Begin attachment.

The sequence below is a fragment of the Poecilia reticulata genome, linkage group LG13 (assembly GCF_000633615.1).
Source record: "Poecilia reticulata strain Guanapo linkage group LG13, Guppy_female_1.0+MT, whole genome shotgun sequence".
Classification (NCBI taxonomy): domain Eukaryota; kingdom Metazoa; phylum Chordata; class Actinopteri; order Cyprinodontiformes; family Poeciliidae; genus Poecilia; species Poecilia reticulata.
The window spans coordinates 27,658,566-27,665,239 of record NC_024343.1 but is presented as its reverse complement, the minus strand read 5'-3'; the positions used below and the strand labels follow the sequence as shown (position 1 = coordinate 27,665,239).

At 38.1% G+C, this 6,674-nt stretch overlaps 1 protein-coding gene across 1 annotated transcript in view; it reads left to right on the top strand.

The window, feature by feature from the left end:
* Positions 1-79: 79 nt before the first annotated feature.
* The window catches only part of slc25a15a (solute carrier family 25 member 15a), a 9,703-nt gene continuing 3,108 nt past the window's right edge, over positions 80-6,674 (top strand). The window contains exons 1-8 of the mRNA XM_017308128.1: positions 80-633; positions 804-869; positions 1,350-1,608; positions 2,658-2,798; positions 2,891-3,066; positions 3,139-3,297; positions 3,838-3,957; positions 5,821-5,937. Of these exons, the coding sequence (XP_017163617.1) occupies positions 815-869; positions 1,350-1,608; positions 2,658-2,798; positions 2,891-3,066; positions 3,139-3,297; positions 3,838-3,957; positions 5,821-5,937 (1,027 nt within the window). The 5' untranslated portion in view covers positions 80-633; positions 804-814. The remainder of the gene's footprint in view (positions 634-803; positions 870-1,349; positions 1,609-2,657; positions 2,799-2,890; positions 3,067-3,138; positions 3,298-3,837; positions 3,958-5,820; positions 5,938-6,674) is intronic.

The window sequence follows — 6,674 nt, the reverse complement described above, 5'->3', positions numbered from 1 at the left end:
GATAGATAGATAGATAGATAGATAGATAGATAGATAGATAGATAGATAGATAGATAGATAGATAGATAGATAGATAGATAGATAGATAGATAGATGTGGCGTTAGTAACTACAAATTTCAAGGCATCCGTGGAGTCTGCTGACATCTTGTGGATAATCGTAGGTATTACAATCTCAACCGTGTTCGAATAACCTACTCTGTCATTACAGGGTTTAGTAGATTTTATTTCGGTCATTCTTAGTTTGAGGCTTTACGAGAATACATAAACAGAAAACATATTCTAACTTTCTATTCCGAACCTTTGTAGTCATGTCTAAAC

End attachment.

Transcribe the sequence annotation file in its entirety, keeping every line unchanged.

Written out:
The sequence below is a fragment of the Poecilia reticulata genome, linkage group LG13 (assembly GCF_000633615.1).
Source record: "Poecilia reticulata strain Guanapo linkage group LG13, Guppy_female_1.0+MT, whole genome shotgun sequence".
Classification (NCBI taxonomy): domain Eukaryota; kingdom Metazoa; phylum Chordata; class Actinopteri; order Cyprinodontiformes; family Poeciliidae; genus Poecilia; species Poecilia reticulata.
The window spans coordinates 27,658,566-27,665,239 of record NC_024343.1 but is presented as its reverse complement, the minus strand read 5'-3'; the positions used below and the strand labels follow the sequence as shown (position 1 = coordinate 27,665,239).

At 38.1% G+C, this 6,674-nt stretch overlaps 1 protein-coding gene across 1 annotated transcript in view; it reads left to right on the top strand.

The window, feature by feature from the left end:
* Positions 1-79: 79 nt before the first annotated feature.
* The window catches only part of slc25a15a (solute carrier family 25 member 15a), a 9,703-nt gene continuing 3,108 nt past the window's right edge, over positions 80-6,674 (top strand). The window contains exons 1-8 of the mRNA XM_017308128.1: positions 80-633; positions 804-869; positions 1,350-1,608; positions 2,658-2,798; positions 2,891-3,066; positions 3,139-3,297; positions 3,838-3,957; positions 5,821-5,937. Of these exons, the coding sequence (XP_017163617.1) occupies positions 815-869; positions 1,350-1,608; positions 2,658-2,798; positions 2,891-3,066; positions 3,139-3,297; positions 3,838-3,957; positions 5,821-5,937 (1,027 nt within the window). The 5' untranslated portion in view covers positions 80-633; positions 804-814. The remainder of the gene's footprint in view (positions 634-803; positions 870-1,349; positions 1,609-2,657; positions 2,799-2,890; positions 3,067-3,138; positions 3,298-3,837; positions 3,958-5,820; positions 5,938-6,674) is intronic.

The window sequence follows — 6,674 nt, the reverse complement described above, 5'->3', positions numbered from 1 at the left end:
GATAGATAGATAGATAGATAGATAGATAGATAGATAGATAGATAGATAGATAGATAGATAGATAGATAGATAGATAGATAGATAGATAGATAGATGTGGCGTTAGTAACTACAAATTTCAAGGCATCCGTGGAGTCTGCTGACATCTTGTGGATAATCGTAGGTATTACAATCTCAACCGTGTTCGAATAACCTACTCTGTCATTACAGGGTTTAGTAGATTTTATTTCGGTCATTCTTAGTTTGAGGCTTTACGAGAATACATAAACAGAAAACATATTCTAACTTTCTATTCCGAACCTTTGTAGTCATGTCTAAAC